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Mistaking ‘glory’ for God – The Duties of a Christian Citizen, Part 4

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Fragments belonging to colossal statue of the Roman Emperor Constantine are seen in the Capitoline Museums in Rome 24 April 2012. PHOTO: CNS

Last time in this space we noted that the Christian tradition reminds us that even unjust states, insofar as they administer just laws. So murder remains a crime even in Nero’s Rome and he has the right and duty to punish it.

Does that mean we just have to take it on the chin from tyrants? Well, yes and no. The response of the Christian tradition has developed over time. In the New Testament, there is a shocking emphasis on non-violence in response to grave injustice. From Jesus’ counsel to turn the other cheek, to his rebuke of Peter’s sword in the Garden of Gethsemane to Peter’s own counsel to his persecuted flock that they should die well and without sin, the response of the early Church to the murderous hatred of their neighbours was frequently martyrdom. Christians were largely pacifists in the early Church, seeing no particular reason why they should join the pagan army whose job so frequently involved killing them. They saw themselves as having “no lasting city” (Heb 13:14) here and their citizenship as being in heaven, not on earth.

But as the empire became Christian the interests of the Church and the state became entwined. This was not mere cynical compromise with power. As Israel had experienced under good kings like David or Hezekiah, the Church began to consider the possibility that a state might be so ordered as to make it easier to be a virtuous disciple of Christ. This was a possibility that had simply never been available before. And so Christian political theory began to develop as the Church moved more and more in a world where the tantalising possibility of a “City of God” might be approximated, while she was also perpetually stymied by the reality of human sin and the fact that Christ’s kingdom is not of this world. As a result, the thought began to occur to Christians that defending such a state might, in fact, be defending the least of these who were protected by the state from Huns, Visigoths, Norsemen, and sundry bringers of violence. So the idea of “just war” – and its corollary, just rebellion against a tyrant – began to be considered by Catholic political theorists.

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We still live in that reality of a state that sometimes agrees with and sometimes makes war on the gospel. So we strive to do justice, love kindness, and walk humbly with our God (cf. Micah 6:8), but we do so aware that anybody who promises to establish the kingdom on earth before the coming of Christ is a fraud and a liar.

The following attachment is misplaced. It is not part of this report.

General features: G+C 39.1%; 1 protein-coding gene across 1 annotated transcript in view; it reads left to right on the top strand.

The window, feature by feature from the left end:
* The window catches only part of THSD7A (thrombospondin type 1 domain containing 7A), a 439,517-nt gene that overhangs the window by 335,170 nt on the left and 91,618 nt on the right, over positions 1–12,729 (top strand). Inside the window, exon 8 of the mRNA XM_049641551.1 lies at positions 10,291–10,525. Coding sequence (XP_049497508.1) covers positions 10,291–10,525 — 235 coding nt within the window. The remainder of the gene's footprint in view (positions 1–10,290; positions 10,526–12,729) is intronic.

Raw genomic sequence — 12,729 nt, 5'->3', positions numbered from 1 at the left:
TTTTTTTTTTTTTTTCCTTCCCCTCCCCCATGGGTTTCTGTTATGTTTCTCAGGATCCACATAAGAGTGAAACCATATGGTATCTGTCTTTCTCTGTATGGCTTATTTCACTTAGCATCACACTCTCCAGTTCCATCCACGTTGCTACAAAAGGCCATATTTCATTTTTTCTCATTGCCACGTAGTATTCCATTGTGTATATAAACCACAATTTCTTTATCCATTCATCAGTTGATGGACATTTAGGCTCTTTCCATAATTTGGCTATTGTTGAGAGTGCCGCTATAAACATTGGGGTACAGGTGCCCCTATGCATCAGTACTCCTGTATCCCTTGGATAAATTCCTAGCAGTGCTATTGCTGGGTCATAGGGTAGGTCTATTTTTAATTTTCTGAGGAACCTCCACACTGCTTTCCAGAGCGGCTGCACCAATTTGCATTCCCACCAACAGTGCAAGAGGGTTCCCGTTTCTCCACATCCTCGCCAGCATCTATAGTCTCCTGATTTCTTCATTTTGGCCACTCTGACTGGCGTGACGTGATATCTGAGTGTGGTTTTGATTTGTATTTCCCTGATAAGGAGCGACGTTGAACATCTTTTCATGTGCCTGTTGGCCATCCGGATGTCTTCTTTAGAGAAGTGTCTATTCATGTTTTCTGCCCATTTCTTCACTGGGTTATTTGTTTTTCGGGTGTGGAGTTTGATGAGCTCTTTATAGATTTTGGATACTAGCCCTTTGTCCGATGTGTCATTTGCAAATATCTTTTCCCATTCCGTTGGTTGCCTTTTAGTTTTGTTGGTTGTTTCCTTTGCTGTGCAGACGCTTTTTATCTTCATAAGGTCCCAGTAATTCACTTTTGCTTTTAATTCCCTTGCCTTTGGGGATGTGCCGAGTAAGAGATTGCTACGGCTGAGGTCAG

Indeed, one of the great cautions the Church gives us, for all its optimism about the possibility of us doing good things through a state ordered in a healthy way toward the common good, is the warning of trusting in any state or charismatic political figure promising utopia:

675 Before Christ’s second coming the Church must pass through a final trial that will shake the faith of many believers. The persecution that accompanies her pilgrimage on earth will unveil the “mystery of iniquity” in the form of a religious deception offering men an apparent solution to their problems at the price of apostasy from the truth. The supreme religious deception is that of the Antichrist, a pseudo-messianism by which man glorifies himself in place of God and of his Messiah come in the flesh.

676 The Antichrist’s deception already begins to take shape in the world every time the claim is made to realise within history that messianic hope which can only be realised beyond history through the eschatological judgment. The Church has rejected even modified forms of this falsification of the kingdom to come under the name of millenarianism, especially the “intrinsically perverse” political form of a secular messianism.

The point of this warning is not to fuel some Left Behindesque speculation about Whether the Antichrist Walks Among Us. It’s to point out that when Antichrist comes, he will sound like all the other antichrists we’ve seen for 2000 years: the guy who promises to give you earthly power and heaven right here and now if only you will cut corners on the Faith. That song and dance is so old it has whiskers on it. But people fall for it every time somebody comes along and tells us we can have money, pleasure, power, and honour for the low, low price of forsaking the teaching of Jesus Christ in his Holy Church. The moment the state, or the Dear Leader tell you that lie is the moment the Faith reminds us of the words of the apostles: “We must obey God rather than men” (Acts 5:29). If Caesar won’t bow to that, we must pray for the grace to suffer and, if need be, die as St Thomas More did: “The king’s good servant, but God’s first.”

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